Hope you enjoy this guest post by Brian McLaughlin, a BJJ black belt, boxer, and mixed martial artist who runs Precision MMA in the Hudson Valley area of New York.
"Metamoris was the first submission-only BJJ tournament featuring the top grapplers from today. The event has a lot of people talking about the different philosophies surrounding Brazilian Jiu-Jitsu and where the sport is headed, in part because of how it highlighted the different paradigms and approaches that BJJ artists take when all eyes are on them.
Ryron Gracie made it his mission to stay out of danger and avoid getting caught. He did a masterful job of evading danger, but in the process did not engage in the typical battles within the war. He did not defend the pass or fight the mount, but rather acquiesced to the inferior position so long as he was prepared to thwart an attack. His movements were seemingly always reactive and rarely first initiated. Some called this the “playful approach” – however, in my estimation, being playful assumes taking chances and experimenting with different positions. The two most “playful” competitors were definitely Jeff Glover and Ciao Terra. Flowing into exotic guards and exposing themselves to attack in the hopes of pulling a rabbit out of the hat. Ryron’s approach from an offensive standpoint took very few chances and instead used efficiency as a weapon waiting to capitalize on a mistake that Galvao ultimately never made.
Position Before Submission
Although the only path to victory under the Metamoris rules set was submission, a few grapplers took a position-minded approach. Andre Galvao focused his attention on strong passing and knee on belly and mount transitions. Ultimately this was the path to a draw rather than submission. One might speculate that Galvao was accustomed to opponents fighting the position which in turn put them in a position to be submitted.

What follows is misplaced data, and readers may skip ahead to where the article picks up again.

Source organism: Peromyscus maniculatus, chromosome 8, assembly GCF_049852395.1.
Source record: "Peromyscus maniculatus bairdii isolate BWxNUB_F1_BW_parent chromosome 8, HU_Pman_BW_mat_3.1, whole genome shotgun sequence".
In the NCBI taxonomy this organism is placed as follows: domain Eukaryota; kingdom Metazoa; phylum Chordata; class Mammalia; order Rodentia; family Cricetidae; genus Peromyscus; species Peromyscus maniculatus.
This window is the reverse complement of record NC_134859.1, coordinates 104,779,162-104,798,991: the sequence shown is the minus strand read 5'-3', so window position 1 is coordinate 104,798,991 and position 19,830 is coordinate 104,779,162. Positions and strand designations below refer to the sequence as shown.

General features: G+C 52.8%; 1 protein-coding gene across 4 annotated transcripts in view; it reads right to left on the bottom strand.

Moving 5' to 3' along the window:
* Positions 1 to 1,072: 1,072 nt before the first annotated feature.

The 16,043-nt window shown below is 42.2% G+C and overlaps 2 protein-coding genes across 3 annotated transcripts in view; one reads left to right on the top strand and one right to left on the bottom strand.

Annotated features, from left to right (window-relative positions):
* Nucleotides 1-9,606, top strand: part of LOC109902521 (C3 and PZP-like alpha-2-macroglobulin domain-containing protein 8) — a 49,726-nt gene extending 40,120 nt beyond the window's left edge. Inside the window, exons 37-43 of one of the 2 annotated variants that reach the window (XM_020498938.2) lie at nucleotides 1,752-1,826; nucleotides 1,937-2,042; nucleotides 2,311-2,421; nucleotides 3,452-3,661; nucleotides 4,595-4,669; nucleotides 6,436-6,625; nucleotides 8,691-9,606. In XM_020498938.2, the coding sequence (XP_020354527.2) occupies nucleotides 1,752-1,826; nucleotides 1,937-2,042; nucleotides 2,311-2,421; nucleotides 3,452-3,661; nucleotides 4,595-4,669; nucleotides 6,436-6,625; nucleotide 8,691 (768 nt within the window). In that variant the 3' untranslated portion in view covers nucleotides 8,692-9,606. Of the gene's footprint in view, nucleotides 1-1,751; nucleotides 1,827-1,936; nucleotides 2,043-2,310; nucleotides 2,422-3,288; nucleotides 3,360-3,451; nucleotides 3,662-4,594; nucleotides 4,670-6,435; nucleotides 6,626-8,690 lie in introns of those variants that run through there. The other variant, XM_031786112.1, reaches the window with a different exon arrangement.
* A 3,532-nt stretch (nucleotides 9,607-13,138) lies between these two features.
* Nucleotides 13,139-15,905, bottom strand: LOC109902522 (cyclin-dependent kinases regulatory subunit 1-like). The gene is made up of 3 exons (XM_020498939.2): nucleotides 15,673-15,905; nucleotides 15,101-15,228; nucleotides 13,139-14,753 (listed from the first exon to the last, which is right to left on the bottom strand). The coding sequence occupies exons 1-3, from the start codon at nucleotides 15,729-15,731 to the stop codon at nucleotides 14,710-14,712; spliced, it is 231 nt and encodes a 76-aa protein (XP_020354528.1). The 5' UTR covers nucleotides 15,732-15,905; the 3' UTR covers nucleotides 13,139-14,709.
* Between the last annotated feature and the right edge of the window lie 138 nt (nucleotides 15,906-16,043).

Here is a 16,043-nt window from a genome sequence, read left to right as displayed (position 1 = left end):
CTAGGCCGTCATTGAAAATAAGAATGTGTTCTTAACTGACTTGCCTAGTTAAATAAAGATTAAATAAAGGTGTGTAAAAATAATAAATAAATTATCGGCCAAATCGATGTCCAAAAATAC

Seek and Destroy
The element that made Metamoris a success was the grapplers that truly made achieving the submission their only concern. Kron Gracie, Rafael Lovato and Xande Ribeiro all went for broke. Lovato stated that he wanted to simply push the pace for every second of the 20 minutes. Kron showed this same mentality, never losing sight of his goal even when the clock was against him. Xande may not have been successful with his submission attempts, but he never stopped pursuing the finish and made this (much like Buchecha) one of the most crowd pleasing jiu-Jitsu displays.
Metamoris was a bold step not simply in the rules set, but also in the marketing and professionalism of the production (aside from the considerable delay at the onset). This is truly what is necessary for Jiu-jitsu artists to flourish as professional athletes. The question on most people’s mind is, what’s next? Will this continue as an outlet to showcase the world’s best submission fighters? Will we see Marcelo Garcia, Pablo Popovitch, The Mendes brothers and other BJJ aces of the world step into this arena?
What are the chances that Metamoris does away with time limits entirely and makes the event a true submission-only affair?
Regardless of the next step, Metamoris was good for the art and a step towards having a true professional submission league."
Brian McLaughlin is a black belt under Rob Kahn (a Royce Gracie Black Belt) and is considered one of the top instructors in the Hudson Valley. He holds competition wins over Ryan Hall, Wilson Reis, and Enrico Coco, among many others. His new website Learn to Grapple seeks to bring black-belt instruction to the masses, for free. Stay in touch with Facebook and Twitter!